If you’re wondering why there’s a lack of Black officers on the NYPD Chief Bill Bratton has an answer. Bratton says it’s hard to hire Black applicants because “so many” of them have criminal records.
Coincidentally, the NYPD carries itself like a street gang in many ways, which would make them either the students or the teachers of criminal behavior. The force has a storied history of breaking the law, racial profiling, brutality, false arrests, intimidation, and further corruption — but that probably has nothing to do with the number of Black men behind bars.
Reports the Guardian:
While increasing numbers of Hispanics and Asians, especially men, are joining the NYPD, the future looks bleaker for black applicants. One number in particular is jarring: black males make up only 6.86% of the 2015 police academy recruit class that will graduate this month, with black females just under 4%, for a total of 10.86%, while black residents total about 22% of the city’s population.
For comparison, black recruits totaled 7.3 % in 1970 at the end of the Civil Rights Movement, almost all of whom were men.
Commissioner William Bratton is blunt about probable causes. “We have a significant population gap among African American males because so many of them have spent time in jail and, as such, we can’t hire them,” he said in a 20 May interview. Because many black men have been convicted of a felony, they are automatically disqualified.
A complicating factor is what Bratton calls the “unfortunate consequences” of an explosion in “stop, question and frisk” stops in the last decade that caught many young men of color in a summons net.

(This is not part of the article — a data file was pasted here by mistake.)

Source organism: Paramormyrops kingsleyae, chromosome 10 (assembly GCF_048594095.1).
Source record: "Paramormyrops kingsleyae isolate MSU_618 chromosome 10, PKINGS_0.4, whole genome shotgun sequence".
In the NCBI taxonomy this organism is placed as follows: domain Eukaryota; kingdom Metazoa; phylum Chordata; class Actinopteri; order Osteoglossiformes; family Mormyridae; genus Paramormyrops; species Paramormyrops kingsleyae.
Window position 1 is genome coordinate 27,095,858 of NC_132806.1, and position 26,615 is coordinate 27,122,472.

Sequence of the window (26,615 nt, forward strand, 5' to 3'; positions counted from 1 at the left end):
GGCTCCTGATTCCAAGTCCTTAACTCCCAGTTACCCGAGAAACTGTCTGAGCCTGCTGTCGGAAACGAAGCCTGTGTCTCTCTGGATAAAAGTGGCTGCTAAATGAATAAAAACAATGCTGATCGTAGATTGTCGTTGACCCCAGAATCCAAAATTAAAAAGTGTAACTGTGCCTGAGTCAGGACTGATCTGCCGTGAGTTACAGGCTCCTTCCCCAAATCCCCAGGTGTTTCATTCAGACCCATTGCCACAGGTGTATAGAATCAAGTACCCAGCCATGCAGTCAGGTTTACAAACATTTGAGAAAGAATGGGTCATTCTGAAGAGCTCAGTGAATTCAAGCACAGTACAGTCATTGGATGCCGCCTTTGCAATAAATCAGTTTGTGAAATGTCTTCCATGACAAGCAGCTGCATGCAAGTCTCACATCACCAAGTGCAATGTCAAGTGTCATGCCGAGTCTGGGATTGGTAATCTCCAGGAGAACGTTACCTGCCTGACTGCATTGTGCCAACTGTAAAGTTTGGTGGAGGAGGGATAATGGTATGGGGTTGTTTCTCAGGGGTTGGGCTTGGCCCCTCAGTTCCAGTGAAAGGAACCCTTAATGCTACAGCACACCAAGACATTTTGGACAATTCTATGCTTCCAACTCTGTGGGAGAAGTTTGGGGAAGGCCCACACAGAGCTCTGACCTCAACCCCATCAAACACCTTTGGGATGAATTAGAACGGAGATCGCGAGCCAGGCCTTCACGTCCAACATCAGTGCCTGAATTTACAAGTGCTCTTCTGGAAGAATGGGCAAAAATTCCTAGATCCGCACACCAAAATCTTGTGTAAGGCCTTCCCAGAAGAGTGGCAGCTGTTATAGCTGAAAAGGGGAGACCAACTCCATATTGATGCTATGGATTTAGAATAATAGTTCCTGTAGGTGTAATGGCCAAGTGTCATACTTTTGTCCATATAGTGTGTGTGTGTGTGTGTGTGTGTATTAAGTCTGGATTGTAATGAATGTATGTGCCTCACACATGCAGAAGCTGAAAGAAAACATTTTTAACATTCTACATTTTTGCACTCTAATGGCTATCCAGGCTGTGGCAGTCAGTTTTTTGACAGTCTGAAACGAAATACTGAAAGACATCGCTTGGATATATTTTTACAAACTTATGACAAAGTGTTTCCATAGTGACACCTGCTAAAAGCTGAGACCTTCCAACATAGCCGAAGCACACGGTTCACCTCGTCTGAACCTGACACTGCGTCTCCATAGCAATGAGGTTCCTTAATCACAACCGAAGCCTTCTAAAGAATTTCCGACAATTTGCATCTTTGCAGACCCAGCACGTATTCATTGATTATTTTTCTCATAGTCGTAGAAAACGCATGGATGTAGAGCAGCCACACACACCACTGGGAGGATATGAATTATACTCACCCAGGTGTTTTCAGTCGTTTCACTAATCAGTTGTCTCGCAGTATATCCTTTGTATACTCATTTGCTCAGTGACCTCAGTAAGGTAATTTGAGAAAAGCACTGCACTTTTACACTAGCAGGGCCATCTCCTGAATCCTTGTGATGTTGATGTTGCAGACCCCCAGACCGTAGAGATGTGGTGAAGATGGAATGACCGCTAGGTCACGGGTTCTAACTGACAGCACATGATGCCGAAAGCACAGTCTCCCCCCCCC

Those summonses are not automatic disqualifications. However, after passing the exam, a candidate moves to the more subjective background investigation, which includes criminal records. A pot arrest without indications of gang activity might not disqualify a candidate, but a series of summonses could. As a result, Bratton is concerned that the “population pool is much smaller than it might ordinarily have been”.
Bratton is often blamed for New York’s stop-and-frisk era – 4.4m stops; 92% non-white from 2002 until 2012. The controversial policy was struck down in 2013 by a federal judge, who called the practice blatant racial profiling. Bratton wasn’t in New York then, though: he left his first NYPD commissioner’s stint in 1996 and returned in 2014, immediately dropping the city’s defense of the practice. Instead, he embraced targeted quality-of-life stops of suspected violent criminals, rather than the random pursuit of high numbers of summonses.
Bratton, however, did embrace broken windows policing, including “quality of life” arrests of many low-level criminals, arguably planting seeds for that decade-long “stop and frisk” crusade that Benitez calls “humiliation, maybe even emasculation, of a segment of society”.
The cycle of racism in a justice system that preys upon Black men, regardless of guilt or innocence, is a topic Bratton either doesn’t fully understand, or is overlooking. Nonetheless, he attempted to clarify the earlier comments at a press conference. “The quotes are accurate, but the context in which they’re presented gives the quote a totally different context.”
Bratton also said that “stop-and-frisk” didn’t hurt the hiring process.“It’s not something that prohibits them,” he said of potential applicants.“What it might do, however, because of a negative interaction with a New York City police officer – why would they want to become a New York City cop when they feel that they’ve been inappropriately dealt with in stop, question and frisk?”
Keeping his statements in mind, perhaps the NYPD’s reputation is the real problem.